Research In the News
Experimental forest in running as national research site (Eugene Register-Guard, 1/27/07) - The H.J. Andrews Experimental Forest near Blue River could become part of the biggest and most ambitious ecological research project ever, one that will draw scientists from all over the world in an attempt to answer some of the biggest questions in ecology. The forest is one of several candidates to serve as a core research site for the National Ecological Observatory Network, which will establish 20 biological test sites in every major ecological zone in the country. NEON "is seen as the way to address some of what we call the grand challenge questions,” said Oregon State University forestry professor Barbara Bond, co-director of the Andrews forest. Read more...
Nitrogen Study May Improve Accuracy of Ecological Predictions (OSU News Service, 1/18/07) - The pattern of nitrogen release from decaying plant material is remarkably similar and predictable across the planet, researchers have concluded in a new study, which should make it easier to understand nutrient dynamics, vegetation growth, estimate carbon release and sequestration, and better predict the impacts of climate change. The findings, to be published Friday in the journal Science, are the results of one of the largest and longest studies ever done on nitrogen release during plant decomposition, involving dozens of researchers working for 10 years in 27 sites, ranging from Arctic tundra to tropical forests of North and Central America. “The availability of nitrogen is one of the key factors limiting vegetation growth around the world, but its release from plant litter can be very slow,” said Mark Harmon, a professor of forest science at Oregon State University and the coordinator of the study. “For the first time, we studied this process at enough sites and over a long enough time period to really understand what’s happening.” Read more...
Featured Student Research
Thursday, February 8, 4:00 p.m., Wilkinson 106. How aerobic and anaerobic bacteria grow using acetone: elucidating a 50 year old puzzle (Earth's Subsurface Biosphere IGERT Seminar). Speaker: Dr. Scott Ensign, Professor of Biochemistry, Department of Chemistry and Biochemistry, Utah State University. FMI: Julie Cope firstname.lastname@example.org, 737-9316.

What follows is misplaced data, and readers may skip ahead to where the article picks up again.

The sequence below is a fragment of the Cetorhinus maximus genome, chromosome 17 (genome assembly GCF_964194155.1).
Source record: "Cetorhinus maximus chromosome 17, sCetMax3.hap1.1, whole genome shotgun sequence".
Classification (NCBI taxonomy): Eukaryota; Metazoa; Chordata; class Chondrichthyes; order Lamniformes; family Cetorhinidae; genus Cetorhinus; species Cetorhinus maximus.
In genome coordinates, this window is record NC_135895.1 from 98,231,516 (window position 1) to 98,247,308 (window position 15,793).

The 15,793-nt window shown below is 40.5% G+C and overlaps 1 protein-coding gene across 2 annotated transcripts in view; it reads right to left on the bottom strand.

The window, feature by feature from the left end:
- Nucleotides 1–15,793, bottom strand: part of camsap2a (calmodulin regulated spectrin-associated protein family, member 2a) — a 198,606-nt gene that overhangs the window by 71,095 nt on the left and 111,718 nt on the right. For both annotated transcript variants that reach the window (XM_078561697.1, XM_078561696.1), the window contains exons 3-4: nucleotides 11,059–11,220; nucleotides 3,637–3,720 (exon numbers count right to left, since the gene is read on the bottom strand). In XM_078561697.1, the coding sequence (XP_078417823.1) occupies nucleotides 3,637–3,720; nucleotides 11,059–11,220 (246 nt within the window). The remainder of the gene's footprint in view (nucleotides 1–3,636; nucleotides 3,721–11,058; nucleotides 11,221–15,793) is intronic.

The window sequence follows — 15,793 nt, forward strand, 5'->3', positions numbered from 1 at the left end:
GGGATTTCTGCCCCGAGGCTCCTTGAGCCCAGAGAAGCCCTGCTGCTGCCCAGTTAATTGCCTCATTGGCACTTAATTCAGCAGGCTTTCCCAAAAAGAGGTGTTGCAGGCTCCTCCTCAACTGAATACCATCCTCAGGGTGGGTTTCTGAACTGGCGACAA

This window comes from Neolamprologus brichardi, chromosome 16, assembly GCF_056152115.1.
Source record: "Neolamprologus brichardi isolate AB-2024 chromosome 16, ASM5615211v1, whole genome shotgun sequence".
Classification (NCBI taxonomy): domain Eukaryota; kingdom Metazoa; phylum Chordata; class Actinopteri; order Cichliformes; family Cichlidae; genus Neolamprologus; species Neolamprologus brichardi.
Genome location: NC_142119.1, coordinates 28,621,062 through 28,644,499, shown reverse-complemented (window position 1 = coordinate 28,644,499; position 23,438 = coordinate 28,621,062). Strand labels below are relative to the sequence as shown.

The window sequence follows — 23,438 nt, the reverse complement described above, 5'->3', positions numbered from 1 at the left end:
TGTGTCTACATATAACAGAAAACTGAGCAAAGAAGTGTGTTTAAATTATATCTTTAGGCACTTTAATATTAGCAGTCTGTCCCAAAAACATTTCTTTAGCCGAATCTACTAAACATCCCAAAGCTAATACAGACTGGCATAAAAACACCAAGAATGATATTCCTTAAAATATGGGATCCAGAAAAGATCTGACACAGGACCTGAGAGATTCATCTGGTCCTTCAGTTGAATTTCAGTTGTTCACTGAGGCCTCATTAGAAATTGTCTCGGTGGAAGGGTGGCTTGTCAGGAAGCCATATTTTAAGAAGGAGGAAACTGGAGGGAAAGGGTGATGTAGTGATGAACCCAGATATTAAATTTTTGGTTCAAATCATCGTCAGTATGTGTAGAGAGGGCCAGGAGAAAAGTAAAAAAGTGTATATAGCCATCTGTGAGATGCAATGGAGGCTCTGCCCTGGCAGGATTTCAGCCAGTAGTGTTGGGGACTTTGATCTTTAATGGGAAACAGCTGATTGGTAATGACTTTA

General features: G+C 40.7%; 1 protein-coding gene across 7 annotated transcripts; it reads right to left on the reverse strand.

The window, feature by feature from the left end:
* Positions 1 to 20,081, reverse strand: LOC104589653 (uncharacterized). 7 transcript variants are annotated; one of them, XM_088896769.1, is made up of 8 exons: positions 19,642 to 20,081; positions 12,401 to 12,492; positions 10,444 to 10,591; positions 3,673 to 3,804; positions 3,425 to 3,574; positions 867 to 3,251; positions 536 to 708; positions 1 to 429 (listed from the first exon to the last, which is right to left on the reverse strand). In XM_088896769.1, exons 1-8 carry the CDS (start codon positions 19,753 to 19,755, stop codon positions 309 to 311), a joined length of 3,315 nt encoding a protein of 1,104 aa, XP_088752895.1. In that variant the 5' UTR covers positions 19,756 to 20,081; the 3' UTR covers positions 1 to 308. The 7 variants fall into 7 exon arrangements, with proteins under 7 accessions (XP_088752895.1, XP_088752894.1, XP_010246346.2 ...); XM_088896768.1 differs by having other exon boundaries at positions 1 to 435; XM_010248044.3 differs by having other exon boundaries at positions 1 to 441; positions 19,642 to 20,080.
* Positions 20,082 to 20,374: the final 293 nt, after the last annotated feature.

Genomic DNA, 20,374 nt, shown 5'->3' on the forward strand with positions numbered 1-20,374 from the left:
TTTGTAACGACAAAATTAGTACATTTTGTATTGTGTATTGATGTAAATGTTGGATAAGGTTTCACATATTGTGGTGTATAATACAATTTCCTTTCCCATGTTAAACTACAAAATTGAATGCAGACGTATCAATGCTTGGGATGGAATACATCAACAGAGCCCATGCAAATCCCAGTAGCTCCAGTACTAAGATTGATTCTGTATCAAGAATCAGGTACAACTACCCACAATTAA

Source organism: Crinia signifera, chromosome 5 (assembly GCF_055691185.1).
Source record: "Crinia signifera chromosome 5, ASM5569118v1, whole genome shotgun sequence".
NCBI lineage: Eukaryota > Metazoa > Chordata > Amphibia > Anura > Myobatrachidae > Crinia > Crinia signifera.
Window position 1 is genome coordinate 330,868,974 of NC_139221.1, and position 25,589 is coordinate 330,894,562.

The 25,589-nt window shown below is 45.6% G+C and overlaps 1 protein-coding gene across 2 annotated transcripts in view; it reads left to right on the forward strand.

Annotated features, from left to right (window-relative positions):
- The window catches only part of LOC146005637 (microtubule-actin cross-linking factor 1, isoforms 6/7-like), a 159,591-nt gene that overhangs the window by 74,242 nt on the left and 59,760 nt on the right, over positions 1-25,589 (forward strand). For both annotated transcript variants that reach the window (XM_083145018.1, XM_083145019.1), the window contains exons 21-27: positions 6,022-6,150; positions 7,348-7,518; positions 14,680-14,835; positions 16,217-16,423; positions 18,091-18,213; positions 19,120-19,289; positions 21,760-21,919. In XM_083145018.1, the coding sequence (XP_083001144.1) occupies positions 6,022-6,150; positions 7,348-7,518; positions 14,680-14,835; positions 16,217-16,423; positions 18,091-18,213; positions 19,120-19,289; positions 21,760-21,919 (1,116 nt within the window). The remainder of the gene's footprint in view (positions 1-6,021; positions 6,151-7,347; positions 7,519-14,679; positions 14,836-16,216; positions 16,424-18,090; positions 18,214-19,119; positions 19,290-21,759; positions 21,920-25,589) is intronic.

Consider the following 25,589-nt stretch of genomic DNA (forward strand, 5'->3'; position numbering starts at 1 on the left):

Thursday, February 15, 4:00 p.m., ALS 4001.Genetic Variation in the Interaction Between Arabidopsis and its Natural Bacterial Pathogen Pseudomonas viridiflava (Botany and Plant Pathology Seminar). Speaker: Dr. Erica Goss, Research Biologist, USDA-ARS Horticultural Crops Research Laboratory, Corvallis. FMI: David Gent (738-4167) and John Fowler (737-5307).
Thursday, February 22, 4:00 p.m. in Burt 193. - Soil is more than skin deep: the microbial ecology of the soil subsurface (Earth's Subsurface Biosphere IGERT Seminar). Speaker: Dr. Noah Fierer, Assistant Professor Department of Ecology and Evolutionary Biology and the Cooperative Institute for Research in the Environmental Sciences, University of Colorado. FMI: Julie Cope email@example.com, 737-9316.
Wednesday, February 28. OSU Water Resources Graduate Program Open House, poster session to be held 1:30-3:00 p.m., MU 109. This event is designed to showcase the WR graduate program, and is intended for prospective students, the academic community, alumni, our External Advisory Board and potential employers. Graduate students are invited to submit a poster, and there will be a $100 prize. FMI: Mary Santelmann http://oregonstate.edu/gradwater/.
Link to a calendar
of other related events...
Funding Opportunities for Faculty
National Research Initiative: Microbial Genome Sequencing Program - NSF and CSREES invite research proposals (i) to support high-throughput sequencing of the genomes of microorganisms (including viruses, bacteria, archaea, fungi, oomycetes, protists and agriculturally important nematodes) and (ii) to develop and implement strategies, tools and technologies to make currently available genome sequences more valuable to the user community. The sequences are expected to be available to and used by a community of investigators to address issues of scientific and societal importance. Proposals due March 8, 2007.
National Research Initiative: Functional Genomics of Agriculturally Important Microorganisms- Research activities should characterize, on a large scale, the function of genes or networks of genes in microbe(s) having a completely, or almost completely, sequenced genome. The genome(s) of study must be of importance to U.S. agriculture. Proposals due June 5, 2007.
Don't forget that the SBI has funding available for proposal development...see http://sbi.oregonstate.edu/research/smallgrants.htm.
For a list of other external grant
opportunities related to the subsurface biosphere, click here...
Funding Opportunities for Students
National Water Research Institute Fellowships - Fellowships of up to $10,000 a year support master's or doctoral graduate research related to water treatment technologies, water quality, water environmental chemistry, water policy and economics, public health and risk assessment, water resources management. The deadline to apply is March 1, 2007.
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